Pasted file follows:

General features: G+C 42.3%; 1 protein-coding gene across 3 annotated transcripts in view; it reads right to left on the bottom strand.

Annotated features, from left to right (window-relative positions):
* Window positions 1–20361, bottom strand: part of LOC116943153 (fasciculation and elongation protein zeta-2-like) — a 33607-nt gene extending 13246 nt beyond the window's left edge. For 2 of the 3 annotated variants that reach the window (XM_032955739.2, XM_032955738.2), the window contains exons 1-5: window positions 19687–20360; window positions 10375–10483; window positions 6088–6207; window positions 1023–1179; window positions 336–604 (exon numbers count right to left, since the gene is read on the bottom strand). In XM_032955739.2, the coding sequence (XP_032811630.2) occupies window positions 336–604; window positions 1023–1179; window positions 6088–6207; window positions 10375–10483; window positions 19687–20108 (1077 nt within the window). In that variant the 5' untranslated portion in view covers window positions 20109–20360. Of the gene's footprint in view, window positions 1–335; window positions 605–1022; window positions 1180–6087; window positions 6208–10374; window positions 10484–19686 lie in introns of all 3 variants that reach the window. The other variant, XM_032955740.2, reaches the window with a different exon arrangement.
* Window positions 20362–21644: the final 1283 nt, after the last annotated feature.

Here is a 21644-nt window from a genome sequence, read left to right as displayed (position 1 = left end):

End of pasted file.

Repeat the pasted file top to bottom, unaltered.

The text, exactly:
General features: G+C 42.3%; 1 protein-coding gene across 3 annotated transcripts in view; it reads right to left on the bottom strand.

Annotated features, from left to right (window-relative positions):
* Window positions 1–20361, bottom strand: part of LOC116943153 (fasciculation and elongation protein zeta-2-like) — a 33607-nt gene extending 13246 nt beyond the window's left edge. For 2 of the 3 annotated variants that reach the window (XM_032955739.2, XM_032955738.2), the window contains exons 1-5: window positions 19687–20360; window positions 10375–10483; window positions 6088–6207; window positions 1023–1179; window positions 336–604 (exon numbers count right to left, since the gene is read on the bottom strand). In XM_032955739.2, the coding sequence (XP_032811630.2) occupies window positions 336–604; window positions 1023–1179; window positions 6088–6207; window positions 10375–10483; window positions 19687–20108 (1077 nt within the window). In that variant the 5' untranslated portion in view covers window positions 20109–20360. Of the gene's footprint in view, window positions 1–335; window positions 605–1022; window positions 1180–6087; window positions 6208–10374; window positions 10484–19686 lie in introns of all 3 variants that reach the window. The other variant, XM_032955740.2, reaches the window with a different exon arrangement.
* Window positions 20362–21644: the final 1283 nt, after the last annotated feature.

Here is a 21644-nt window from a genome sequence, read left to right as displayed (position 1 = left end):